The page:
In any domain—whether it be the cells of a body, the members of a society, or the elements of a spiritual synthesis—union differentiates. In every organized whole, the parts perfect themselves and fulfil themselves. Through neglect of the universal rule many a system of pantheism has led us astray to the cult of a great All, in which individuals were supposed to be merged like a drop in the ocean or like a dissolving grain of salt. Applied to the case of the summation of consciousnesses, the law of union rids us of this perilous and recurrent illusion. 

No, following the confluent orbits of their centers, the grains of consciousness do not tend to lose their outlines and blend, but, on the contrary, to accentuate the depth and incommunicability of their egos. The more ‘other’ they become in conjunction, the more they find themselves as ‘self.’ How could it be otherwise since they are steeped in Omega? Could a center dissolve? Or rather, would not its particular way of dissolving be to super centralize itself?

Teilhard then presents a vision of the ultimate goal of the universe, i.e., the gathering together of all being into the consciousnesses of persons who will be drawn to this culmination by distinct Consciousness at the center, as the dynamo from which all energy/being radiates—he says it better:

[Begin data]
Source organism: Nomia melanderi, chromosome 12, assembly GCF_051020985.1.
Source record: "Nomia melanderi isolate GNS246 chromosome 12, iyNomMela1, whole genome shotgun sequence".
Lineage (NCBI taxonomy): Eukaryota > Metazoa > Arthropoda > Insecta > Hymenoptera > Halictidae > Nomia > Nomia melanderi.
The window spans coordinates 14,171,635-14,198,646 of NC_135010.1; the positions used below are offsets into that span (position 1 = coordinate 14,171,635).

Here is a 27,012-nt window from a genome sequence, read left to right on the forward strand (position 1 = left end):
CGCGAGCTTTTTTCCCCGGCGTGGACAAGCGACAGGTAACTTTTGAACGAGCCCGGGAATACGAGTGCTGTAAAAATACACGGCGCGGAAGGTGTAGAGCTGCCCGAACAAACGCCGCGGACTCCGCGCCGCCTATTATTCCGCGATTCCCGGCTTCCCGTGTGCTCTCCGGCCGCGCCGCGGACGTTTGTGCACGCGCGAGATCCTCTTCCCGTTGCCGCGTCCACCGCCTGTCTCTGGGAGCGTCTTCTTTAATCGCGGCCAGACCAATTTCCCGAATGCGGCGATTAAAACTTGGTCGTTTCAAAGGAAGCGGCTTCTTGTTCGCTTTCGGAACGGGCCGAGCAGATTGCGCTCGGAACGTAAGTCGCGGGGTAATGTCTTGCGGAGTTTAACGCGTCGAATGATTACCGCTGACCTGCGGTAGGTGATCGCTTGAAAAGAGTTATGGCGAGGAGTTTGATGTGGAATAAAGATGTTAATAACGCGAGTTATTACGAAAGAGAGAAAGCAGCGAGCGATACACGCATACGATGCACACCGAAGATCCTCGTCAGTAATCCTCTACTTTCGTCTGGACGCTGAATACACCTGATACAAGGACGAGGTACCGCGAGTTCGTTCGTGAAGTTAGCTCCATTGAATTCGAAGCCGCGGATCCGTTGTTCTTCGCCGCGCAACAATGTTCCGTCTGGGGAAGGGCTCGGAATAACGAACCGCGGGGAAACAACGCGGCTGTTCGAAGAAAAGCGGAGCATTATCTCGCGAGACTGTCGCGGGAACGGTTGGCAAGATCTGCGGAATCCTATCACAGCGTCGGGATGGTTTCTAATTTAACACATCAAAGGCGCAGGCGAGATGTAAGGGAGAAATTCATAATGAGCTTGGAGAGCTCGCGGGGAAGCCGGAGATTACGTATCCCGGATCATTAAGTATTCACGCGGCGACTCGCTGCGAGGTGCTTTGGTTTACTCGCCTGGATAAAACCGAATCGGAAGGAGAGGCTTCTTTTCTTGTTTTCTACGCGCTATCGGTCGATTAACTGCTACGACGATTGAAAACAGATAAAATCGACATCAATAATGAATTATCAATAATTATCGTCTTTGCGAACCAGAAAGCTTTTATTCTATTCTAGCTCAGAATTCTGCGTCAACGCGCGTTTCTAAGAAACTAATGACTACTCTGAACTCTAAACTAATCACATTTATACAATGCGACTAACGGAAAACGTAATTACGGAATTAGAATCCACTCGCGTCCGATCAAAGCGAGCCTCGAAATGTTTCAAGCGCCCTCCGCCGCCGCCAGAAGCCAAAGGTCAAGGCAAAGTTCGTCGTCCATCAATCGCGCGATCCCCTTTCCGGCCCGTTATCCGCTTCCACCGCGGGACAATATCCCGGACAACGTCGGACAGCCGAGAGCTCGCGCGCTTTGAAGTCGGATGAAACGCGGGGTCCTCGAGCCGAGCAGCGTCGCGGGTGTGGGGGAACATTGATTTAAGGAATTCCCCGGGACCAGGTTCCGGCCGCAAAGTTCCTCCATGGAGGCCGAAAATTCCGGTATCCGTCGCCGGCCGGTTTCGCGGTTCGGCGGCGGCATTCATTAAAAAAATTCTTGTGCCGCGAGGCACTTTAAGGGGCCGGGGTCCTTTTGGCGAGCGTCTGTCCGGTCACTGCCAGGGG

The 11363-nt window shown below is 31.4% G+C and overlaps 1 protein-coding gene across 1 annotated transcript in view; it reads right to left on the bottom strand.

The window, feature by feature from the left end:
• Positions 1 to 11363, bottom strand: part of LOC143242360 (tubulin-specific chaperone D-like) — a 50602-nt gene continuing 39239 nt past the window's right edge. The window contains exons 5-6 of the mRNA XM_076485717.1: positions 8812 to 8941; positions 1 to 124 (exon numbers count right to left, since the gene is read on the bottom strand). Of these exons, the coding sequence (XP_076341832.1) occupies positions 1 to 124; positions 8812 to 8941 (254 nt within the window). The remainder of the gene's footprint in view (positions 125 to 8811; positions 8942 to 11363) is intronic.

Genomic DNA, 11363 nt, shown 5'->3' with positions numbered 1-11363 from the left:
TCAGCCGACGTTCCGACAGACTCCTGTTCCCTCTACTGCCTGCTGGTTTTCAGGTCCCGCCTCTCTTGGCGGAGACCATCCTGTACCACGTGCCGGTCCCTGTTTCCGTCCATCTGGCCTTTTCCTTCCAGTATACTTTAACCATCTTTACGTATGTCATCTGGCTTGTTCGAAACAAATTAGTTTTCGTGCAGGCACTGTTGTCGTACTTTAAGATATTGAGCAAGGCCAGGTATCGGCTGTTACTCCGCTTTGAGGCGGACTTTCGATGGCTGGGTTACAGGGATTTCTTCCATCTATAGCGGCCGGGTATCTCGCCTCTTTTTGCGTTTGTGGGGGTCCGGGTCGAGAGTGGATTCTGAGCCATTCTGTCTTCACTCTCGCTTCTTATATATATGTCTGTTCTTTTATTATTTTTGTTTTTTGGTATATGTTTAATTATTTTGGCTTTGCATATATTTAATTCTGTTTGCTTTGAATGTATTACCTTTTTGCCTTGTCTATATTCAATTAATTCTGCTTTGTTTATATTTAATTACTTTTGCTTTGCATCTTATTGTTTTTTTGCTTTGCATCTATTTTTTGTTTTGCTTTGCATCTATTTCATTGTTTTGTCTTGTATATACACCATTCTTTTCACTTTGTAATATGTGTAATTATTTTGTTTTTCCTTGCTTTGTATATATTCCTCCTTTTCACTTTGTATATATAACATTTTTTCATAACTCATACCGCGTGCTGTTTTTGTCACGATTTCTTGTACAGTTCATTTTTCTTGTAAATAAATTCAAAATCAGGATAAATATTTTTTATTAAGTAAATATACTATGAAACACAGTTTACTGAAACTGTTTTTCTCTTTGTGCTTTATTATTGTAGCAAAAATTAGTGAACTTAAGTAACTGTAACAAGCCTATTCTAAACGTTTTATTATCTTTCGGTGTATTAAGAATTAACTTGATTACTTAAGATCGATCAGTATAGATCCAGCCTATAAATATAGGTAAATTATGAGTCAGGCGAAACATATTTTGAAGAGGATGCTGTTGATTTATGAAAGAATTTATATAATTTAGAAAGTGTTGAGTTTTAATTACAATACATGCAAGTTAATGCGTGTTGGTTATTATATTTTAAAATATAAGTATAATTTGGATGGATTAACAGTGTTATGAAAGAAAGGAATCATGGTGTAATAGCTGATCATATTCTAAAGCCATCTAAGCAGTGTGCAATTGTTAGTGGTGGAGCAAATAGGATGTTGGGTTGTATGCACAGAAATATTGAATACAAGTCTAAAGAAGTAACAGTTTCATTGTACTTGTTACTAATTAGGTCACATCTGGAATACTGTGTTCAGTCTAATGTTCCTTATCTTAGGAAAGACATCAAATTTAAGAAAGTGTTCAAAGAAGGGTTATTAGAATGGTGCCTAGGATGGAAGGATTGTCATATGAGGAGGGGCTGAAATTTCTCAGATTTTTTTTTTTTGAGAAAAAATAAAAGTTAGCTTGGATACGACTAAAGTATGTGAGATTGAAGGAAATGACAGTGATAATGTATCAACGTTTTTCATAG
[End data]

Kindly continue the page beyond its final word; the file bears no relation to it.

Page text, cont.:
By its structure Omega, in its ultimate principle, can only be… a grouping in which personalization of the All and the personalizations of the elements reach their maximum, simultaneously and without merging, under the influence of a supremely autonomous focus of union…. called henceforward Omega Point.

Teilhard says that each individual’s natural tendency is to move more and more toward self-preservation and expansion by way of isolation or domination—but that is a self-defeating strategy:

Egoism, whether personal or racial, is quite rightly excited by the idea of the element ascending through faithfulness to life, to the extremes of the incommunicable and the exclusive that it holds within it. It feels right.

But then he points out that it is not separateness as such that is important, but the person. However, one becomes person only by way of mutuality, center to center union—this is the law of the evolving universe:

Its only mistake, but a fatal one, is to confuse individuality with personality. In trying to separate itself as much as possible from others, the element individualizes itself; but in so doing it becomes retrograde and seeks to drag the world backwards towards plurality and into matter…. To be fully ourselves it is in the opposite direction…that we must advance—toward the “other.” The goal of our-selves, the acme of our originality, is not our individuality but our person; and according to the evolutionary structure of the world, we can only find our person by uniting together…. The true ego grows in inverse proportion to “egoism.” Like the Omega which attracts it, the element only becomes personal when it universalizes itself…. Since it is a question of achieving a synthesis of centers, it is center to center that they must make contact and not otherwise.

“Which brings us to the problem of love….”